Zenseio Blog

Solutions in Precision Agriculture
Cornfield in the summertime

As climate conditions continue to shift while the global population increases, farmers and food producers everywhere need to continually adapt their methods like never before. Managing and allocating resources to maximize efficiency is crucial, and precise data-driven monitoring is key to accomplishing this. Understanding and overcoming the challenges of farming in the 21st century introduces us to the world of precision agriculture.
What is precision agriculture?
Though definitions can vary, the International Society of Precision Agriculture defines it as "a management strategy that takes account of temporal and spatial variability to improve the sustainability of agricultural production."
In practice, this generally boils down to a system of agriculture that aims to maximize efficiency in food production while minimizing waste and maintaining a healthy (and ideally self-sustaining) ecosystem. Some experts suggest that precision agriculture draws its roots from the adoption of mechanized processes of food cultivation in the early 20th century, continuing through the Green Revolutions of the 1960's, when new techniques of controlled irrigation became standard and newly developed high-yield strains of crucial grains were introduced in the form of dwarf wheat and hybrid rice. Today, precision agriculture is driven by technological innovation and careful analysis of continuously changing data in real time.
The use of advanced metrics for managing agricultural production is not just a cost-saving measure used by food producers; it is instead vital to keep up with the ever-increasing demand for nutritious food globally. One frequently cited statistic estimates that "world food production needs to increase by 70% to feed the world population in 2050", and to produce this food, "it is estimated that 52.8 million gallons of water per second are required".
Feeding the World's Present and Future Generations
Raising the world's net food production is no easy feat, especially when considering delicate environmental considerations. It is now abundantly clear that previous techniques used to maximize food production, like monocropping and concerted animal feeding operations (or CAFOS), are not sustainable in the long term.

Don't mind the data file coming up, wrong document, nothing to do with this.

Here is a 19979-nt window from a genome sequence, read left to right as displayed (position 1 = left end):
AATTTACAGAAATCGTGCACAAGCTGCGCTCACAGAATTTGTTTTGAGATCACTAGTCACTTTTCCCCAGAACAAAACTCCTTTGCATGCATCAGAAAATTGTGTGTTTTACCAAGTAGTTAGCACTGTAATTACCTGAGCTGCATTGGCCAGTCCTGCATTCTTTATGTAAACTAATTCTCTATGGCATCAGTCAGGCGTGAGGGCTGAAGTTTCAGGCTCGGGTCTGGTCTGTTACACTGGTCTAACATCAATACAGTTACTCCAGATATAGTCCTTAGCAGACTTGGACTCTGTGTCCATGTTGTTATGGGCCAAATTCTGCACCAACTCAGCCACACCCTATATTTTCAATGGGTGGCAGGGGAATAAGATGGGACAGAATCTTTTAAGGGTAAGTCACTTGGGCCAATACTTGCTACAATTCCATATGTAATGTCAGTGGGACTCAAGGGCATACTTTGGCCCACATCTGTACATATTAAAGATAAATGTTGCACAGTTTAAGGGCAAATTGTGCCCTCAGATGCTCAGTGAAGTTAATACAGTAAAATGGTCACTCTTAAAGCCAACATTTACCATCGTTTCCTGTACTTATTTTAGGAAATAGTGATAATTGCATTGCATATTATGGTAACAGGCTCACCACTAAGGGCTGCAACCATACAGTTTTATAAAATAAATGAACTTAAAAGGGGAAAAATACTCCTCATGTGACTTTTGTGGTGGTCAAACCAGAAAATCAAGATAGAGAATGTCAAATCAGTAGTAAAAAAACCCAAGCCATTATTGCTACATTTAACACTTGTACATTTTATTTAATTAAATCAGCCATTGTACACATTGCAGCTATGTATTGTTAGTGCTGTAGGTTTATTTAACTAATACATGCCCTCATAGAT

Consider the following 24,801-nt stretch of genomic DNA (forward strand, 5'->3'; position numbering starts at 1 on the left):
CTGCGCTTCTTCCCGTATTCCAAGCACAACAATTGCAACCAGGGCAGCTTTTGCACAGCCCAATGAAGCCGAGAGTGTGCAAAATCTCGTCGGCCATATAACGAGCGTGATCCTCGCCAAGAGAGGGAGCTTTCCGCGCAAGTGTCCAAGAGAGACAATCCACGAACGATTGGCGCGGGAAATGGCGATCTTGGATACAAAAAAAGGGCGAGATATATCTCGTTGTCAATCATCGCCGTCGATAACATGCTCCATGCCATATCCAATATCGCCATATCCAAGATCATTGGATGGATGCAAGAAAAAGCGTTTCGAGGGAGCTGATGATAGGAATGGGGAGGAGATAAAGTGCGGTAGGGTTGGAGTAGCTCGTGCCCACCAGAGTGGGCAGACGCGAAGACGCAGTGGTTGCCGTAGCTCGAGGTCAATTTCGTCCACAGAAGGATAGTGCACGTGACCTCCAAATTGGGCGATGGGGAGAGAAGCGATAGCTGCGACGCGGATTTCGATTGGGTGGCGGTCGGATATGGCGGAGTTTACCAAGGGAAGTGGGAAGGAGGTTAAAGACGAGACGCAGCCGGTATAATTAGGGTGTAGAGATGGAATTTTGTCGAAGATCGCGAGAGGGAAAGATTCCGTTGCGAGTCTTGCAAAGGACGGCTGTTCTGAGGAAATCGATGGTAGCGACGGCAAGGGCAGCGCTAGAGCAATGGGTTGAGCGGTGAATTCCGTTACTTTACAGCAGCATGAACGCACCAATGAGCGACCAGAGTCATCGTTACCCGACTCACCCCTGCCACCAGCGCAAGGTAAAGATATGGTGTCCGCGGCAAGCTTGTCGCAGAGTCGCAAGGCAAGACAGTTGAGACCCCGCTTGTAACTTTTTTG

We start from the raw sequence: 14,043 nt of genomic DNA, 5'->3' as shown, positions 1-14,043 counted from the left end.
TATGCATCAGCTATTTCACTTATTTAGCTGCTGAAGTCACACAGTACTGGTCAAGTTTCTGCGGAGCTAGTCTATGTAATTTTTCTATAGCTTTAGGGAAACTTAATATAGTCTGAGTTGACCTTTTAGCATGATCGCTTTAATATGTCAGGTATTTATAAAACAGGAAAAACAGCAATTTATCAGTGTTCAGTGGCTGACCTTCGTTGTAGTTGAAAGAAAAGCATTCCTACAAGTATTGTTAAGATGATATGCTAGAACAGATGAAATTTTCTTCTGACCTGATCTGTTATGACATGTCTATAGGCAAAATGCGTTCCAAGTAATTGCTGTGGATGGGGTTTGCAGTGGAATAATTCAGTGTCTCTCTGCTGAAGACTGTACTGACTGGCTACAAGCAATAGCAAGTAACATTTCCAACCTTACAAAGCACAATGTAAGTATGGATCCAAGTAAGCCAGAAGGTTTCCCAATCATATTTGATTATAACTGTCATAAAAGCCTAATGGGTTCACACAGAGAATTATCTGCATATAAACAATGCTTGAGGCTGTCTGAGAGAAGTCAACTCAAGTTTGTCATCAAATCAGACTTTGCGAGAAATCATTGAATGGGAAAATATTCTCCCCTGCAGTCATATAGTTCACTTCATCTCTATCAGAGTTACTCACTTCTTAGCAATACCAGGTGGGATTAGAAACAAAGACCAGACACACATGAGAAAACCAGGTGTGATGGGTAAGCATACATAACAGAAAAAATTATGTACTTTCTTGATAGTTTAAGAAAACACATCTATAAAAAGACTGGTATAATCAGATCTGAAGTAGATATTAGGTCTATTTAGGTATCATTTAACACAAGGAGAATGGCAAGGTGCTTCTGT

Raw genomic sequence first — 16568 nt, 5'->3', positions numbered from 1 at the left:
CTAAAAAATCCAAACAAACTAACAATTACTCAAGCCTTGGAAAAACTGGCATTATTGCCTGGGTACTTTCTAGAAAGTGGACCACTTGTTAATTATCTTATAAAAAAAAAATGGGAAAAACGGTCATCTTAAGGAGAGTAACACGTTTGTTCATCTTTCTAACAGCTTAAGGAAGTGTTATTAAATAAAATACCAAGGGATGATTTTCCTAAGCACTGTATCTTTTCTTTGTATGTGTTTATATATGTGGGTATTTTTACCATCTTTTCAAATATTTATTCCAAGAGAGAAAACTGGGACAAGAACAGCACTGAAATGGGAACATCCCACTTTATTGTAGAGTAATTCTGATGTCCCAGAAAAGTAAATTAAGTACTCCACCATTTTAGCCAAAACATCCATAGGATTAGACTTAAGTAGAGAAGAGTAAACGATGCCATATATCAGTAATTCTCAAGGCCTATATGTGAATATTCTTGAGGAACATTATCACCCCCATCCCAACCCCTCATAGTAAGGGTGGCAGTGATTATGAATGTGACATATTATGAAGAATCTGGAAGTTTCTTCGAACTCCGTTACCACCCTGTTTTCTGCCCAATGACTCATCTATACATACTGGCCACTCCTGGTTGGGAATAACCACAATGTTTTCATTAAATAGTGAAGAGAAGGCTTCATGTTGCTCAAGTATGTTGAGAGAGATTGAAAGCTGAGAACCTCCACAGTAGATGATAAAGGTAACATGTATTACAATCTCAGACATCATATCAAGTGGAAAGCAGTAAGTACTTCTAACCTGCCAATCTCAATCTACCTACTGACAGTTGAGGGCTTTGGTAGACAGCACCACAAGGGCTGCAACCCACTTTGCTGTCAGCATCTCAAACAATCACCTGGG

This is where the role sensors play in precision agriculture systems come into play. One of the most important and commonly used sensors in agriculture is the soil moisture probe. Soil moisture is a critical factor influencing plant growth, nutrient uptake, and overall crop health, and maintaining the right soil moisture levels is essential for ensuring optimal conditions for plant development. Soil moisture probes can enable farmers to tailor irrigation schedules to the specific needs of each crop and can adjust accordingly. These probes use capacitance or impedance to provide accurate and real-time data about soil moisture levels. To further monitor and manage irrigation systems , pressure sensors are strategically placed within irrigation systems to measure water pressure. This data is then analyzed to determine if adjustments are needed to maintain an optimal water flow rate for different crops.
Of course, natural irrigation must be tracked and accounted for as well. Understanding local precipitation patterns empowers farmers to adapt and optimize their farming practices by gaining insights into rainfall patterns. Rain buckets, also known as rain gauges, operate on a simple yet effective mechanism, consisting of a funnel that directs rainwater to a calibrated container, which is then measured to determine the rainfall intensity. The next level of hydration tracking lies directly at the plant level.
Monitoring leaf wetness is crucial for preventing diseases, as excessive moisture on plant surfaces creates favorable conditions for pathogens to thrive. Early detection and management of these conditions are essential for crop protection. Leaf wetness sensors use conductive or capacitive methods to detect moisture on plant surfaces. These sensors provide real-time information about the duration and intensity of leaf wetness, helping farmers make informed decisions on irrigation and disease control.
All the sensors listed above are just pieces of the overall puzzle of developing and maintaining a precision agriculture operation. Every crop and plot of land may require or benefit from their own specialized monitoring systems, but each of these sensors and the resulting adaptations from the data make up the present and future of precision agriculture, with only new innovations and techniques to come.

Zenseio provides easy to use, long-range telemetry solutions for commercial farms, including remotely monitoring soil moisture, irrigation systems, and weather conditions. Zenseio solutions work with many of the most commonly used agricultural and industrial sensors, with more being made compatabile. To learn more about Precision Ag and how Zenseio makes it a reality, visit: https://zenseio.com/